China’s Options: Imperial Realism or Imperial Delusion
If China is realistic in the larger sense and evaluates its options by their likely consequences, then it will back off and accommodate Hong Kong as a distinctive society. It can still retain Hong Kong, but only by accepting the reality of what Hong Kong is.
China might however instead give in to the nationalist anger it has been whipping up against Hong Kong, letting that anger define what counts as realistic within its own discussions. In this case, it will end up with far worse consequences than anything it fears from compromise.
Would China think it rationally worth it? It would not be rational on the West’s to passively assume its own version of political rationality on China’s part. China has cultivated its own narrative for defining what it will count as rational.
China has learned little from the recurrent consequences of its aggressive moves in the last decade. These moves have been deductively rational steps within its narrative. It has moved from one to the next, ignoring the blowback, which has far exceeded its gains. It remains taken in by its narrative about its power, its rights, and what it can get away with.
All totalitarian regimes are victims in varying degrees of the delusion that Orwell called “reality control”—the feeling that their power and propaganda can reshape all realities as if to deny the independent existence of the external world.
Under Mao, China suffered terribly from this totalitarian delusion. Under Deng’s dictum, “seek truth from facts,” it made great progress toward authoritarianism and realism. Under Xi, it is falling back into totalitarian reveries.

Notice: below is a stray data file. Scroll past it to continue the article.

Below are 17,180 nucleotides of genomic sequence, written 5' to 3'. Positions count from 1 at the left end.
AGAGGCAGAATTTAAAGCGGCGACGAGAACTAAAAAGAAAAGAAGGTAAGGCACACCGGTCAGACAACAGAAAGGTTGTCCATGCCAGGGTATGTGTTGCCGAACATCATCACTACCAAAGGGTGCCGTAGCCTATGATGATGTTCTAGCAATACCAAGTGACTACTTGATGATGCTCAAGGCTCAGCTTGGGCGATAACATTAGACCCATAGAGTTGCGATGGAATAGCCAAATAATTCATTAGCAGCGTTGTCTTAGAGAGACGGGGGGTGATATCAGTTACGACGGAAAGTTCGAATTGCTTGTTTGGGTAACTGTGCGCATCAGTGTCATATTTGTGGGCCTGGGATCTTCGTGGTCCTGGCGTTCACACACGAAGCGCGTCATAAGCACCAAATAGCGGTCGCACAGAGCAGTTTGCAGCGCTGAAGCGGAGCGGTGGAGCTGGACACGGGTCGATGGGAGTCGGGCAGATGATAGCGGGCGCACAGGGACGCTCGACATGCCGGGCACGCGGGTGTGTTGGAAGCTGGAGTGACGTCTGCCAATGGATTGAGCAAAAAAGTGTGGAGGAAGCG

For decades, Western passivity fueled Beijing’s feeling that it could wish away its obstacles. The recent pushback from the United States under Trump has begun to bring China back from fantasyland to a recognition of what Freud called “the reality principle”: the fact that external realities exist, and usually cannot be convinced to dissolve themselves.
This is what realism is about. It is the reason for being explicit about deterrence. It has brought China to engage for the first time in a serious negotiation to end its trade abuses. It will be a long way back, but the necessity will endure; the entire American political class has turned toward support of a tough line on China.
U.S. Policy Options
Trump’s overall approach has been in the range of Nixonian realism: maintain diplomatic politeness with the principals, but remind them that America has capabilities and can use them. He warned China that the trade deal could depend on resolving the Hong Kong situation peacefully, through dialogue and compromise. This was a real support for Western values.
However, perceptions are also a reality. Given the drumbeat of statements in the media about Trump failing to support Hong Kong, Beijing could perceive him that way, undermining his deterrent signals.
To prevent this, Trump could speak more often about the need for a peaceful resolution, maintaining Hong Kong’s freedoms and China’s international legal obligations on it.
As a further signal, Trump could sell Taiwan more armaments, upgrading its military deterrence. He will need to do this if he backs away from his linkage of the trade deal with a peaceful resolution in Hong Kong; or if China uses its military in Hong Kong.
Congresspersons could do less rhetorical grandstanding, and pass the laws Hongkongers want for bringing relevant pressures to bear on Beijing.
Western governments could get the UN to launch an independent investigation of police violence. It is one of the few things that could lead to a peaceful settlement: It could spur China, in order to retain some influence, into finally accepting a Hong Kong-run independent investigation. A member of Hong Kong’s Legislative Council has asked for this. China cannot stop the UN from doing it.
Ira Straus is Chair of the Center for War/Peace Studies, and U.S. Coordinator of the Committee on Eastern Europe and Russia in NATO; was Executive Director of the Association to Unite the Democracies during the Cold War, and has twice been a Fulbright professor of international relations in Moscow